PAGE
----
Good morning from New Economy Brief.
There wasn’t a lot of economic policy announced at Conservative Party Conference this week (which is a story in itself), but the outline of the Conservative’s economic argument at the next election is becoming clearer. This week we look back at the conference and map the contours of the ‘new approach’ which will underpin the party’s electoral strategy in 2024.
Sunak, Agent of Change? Rishi Sunak’s speech to the Conservative Party Conference floor focused on the idea that politics and the way decisions are made need to change, and that Keir Starmer and Labour embody the last 30 years of status quo politics. How credible that is after 13 years of Conservative government will be questioned, but Sunak’s argument was that Britain needs a new politics of bold, pragmatic and radical decisions that prioritise the country’s long-term future, and that he is the man to deliver it. That’s the pitch, but how do the new policies announced at Conference map onto this rhetoric?
The Conservatives’ wider macroeconomic and electoral strategy. Chancellor Jeremy Hunt explained a key part of the party’s economic strategy in his conference speech, where he asserted that any new borrowing would be inflationary, and that cutting inflation is the best way the government can help families with the cost of living. This positioned Labour’s spending plans (particularly their £28bn Green Prosperity Plan) as potentially inflationary and therefore against the interests of cash-strapped working people, sharpening the Conservative dividing line on spending ahead of the Autumn Statement.
What does it all mean? The Conservatives are betting that positioning their party as a new ‘agent of change’ will bring them electoral success (though it looks like the public aren’t buying it). As the FT’s Steven Bush explains: “That many of his priorities offend other Conservatives, and cause high-profile rows, only helps to establish the perception that he is a changed Conservative leader and this is a reformed Tory party.” However, he concludes, “for a political message to work it has to align with the policy reality”, and here there is a growing disconnect between the rhetoric of long-termism, and an approach which has mainly involved pushing back climate action and cancelling a large infrastructure project.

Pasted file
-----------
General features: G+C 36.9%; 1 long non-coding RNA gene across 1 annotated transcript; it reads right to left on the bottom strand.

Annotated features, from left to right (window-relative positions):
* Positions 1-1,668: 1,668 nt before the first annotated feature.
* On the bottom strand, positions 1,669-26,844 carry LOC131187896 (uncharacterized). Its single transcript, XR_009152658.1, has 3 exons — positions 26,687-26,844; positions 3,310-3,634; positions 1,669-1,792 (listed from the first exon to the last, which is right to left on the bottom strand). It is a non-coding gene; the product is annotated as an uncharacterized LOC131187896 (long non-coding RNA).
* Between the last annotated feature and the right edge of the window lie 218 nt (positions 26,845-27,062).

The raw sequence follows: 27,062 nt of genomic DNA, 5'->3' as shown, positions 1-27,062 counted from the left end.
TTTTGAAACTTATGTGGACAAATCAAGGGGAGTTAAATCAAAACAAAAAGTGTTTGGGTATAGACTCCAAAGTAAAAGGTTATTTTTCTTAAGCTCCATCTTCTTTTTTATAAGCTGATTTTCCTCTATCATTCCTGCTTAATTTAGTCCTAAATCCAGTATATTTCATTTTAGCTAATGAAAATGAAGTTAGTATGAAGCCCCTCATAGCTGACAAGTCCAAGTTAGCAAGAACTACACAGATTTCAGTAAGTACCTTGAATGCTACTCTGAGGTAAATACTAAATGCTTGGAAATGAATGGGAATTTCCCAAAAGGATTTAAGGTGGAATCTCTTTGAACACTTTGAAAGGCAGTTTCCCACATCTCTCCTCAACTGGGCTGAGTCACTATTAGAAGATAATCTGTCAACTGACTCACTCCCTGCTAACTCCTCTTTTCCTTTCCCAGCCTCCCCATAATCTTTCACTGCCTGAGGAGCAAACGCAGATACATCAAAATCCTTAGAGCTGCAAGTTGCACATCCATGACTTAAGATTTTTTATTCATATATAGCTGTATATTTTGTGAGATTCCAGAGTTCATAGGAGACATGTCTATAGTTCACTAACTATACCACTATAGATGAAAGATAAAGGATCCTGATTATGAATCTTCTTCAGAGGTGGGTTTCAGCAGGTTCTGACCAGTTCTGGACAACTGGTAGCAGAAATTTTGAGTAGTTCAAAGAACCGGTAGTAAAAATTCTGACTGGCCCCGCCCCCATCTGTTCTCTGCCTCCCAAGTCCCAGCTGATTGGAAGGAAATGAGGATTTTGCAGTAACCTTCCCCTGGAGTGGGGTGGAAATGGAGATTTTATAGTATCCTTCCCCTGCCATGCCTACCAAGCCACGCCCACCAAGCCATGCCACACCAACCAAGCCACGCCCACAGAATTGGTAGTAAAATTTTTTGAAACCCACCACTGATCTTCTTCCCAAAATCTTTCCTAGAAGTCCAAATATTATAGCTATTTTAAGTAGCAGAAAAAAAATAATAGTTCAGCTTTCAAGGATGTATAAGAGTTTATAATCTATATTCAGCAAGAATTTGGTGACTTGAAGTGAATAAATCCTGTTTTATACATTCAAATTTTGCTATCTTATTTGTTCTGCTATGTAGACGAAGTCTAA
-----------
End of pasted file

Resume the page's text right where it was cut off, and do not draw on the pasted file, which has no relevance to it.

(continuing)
A new spending category? Creating a new category of preventative spending could avoid short-term thinking in the Treasury, argues Demos. Currently, government spending is split into long-term capital spending and day-to-day ‘resource’ spending. The think tank argues that adding a third category would make it easier for the government to allocate resources to things like children’s social care, where evidence shows that early intervention is a cheaper and better policy, nipping problems in the bud that will otherwise get far more painful and expensive.
The gender wealth gap. Like income, wealth is unequally distributed between men and women, according to the Women’s Budget Group. The new report argues that higher taxation of wealth is a “feminist issue because it can help reduce the gender wealth gap and, at the same time, raise public revenue to strengthen our social infrastructure”.
Raise taxes to raise incomes? New calculations by the Institute for Public Policy Research (IPPR) show that countries with higher taxes than the UK achieved better living standards over the past decade. Contrary to the argument that cutting tax helps lower the cost of living, higher taxes are associated with a higher average post-tax disposable income in countries like France, Germany and Denmark.
Inheritance tax polling. Most people oppose any reduction in the £1 million inheritance tax threshold, new polling commissioned by the Trades Union Congress (TUC) suggests. Only 20% support a reduced threshold, while the remaining 60% want it to either remain where it is or increase, according to the survey conducted by Opinium.
A long-term approach to Universal Credit. Universal Credit is “simply inadequate to meet day to day living costs” and requires a “mission-led approach”, argues a new report by the IPPR. It recommends setting up a new independent body for social security which would “review progress and hold government to account on agreed commitments”.
The reality of social security. New qualitative research by the New Economics Foundation explores the “dynamics between everyday life and social security” for women living in poverty in Liverpool and Manchester. It finds that the income safety net is “threadbare”, that “punitive policies limit women’s autonomy” and that “conditionality and an inability to find childcare that fits with good work lock families in poverty.”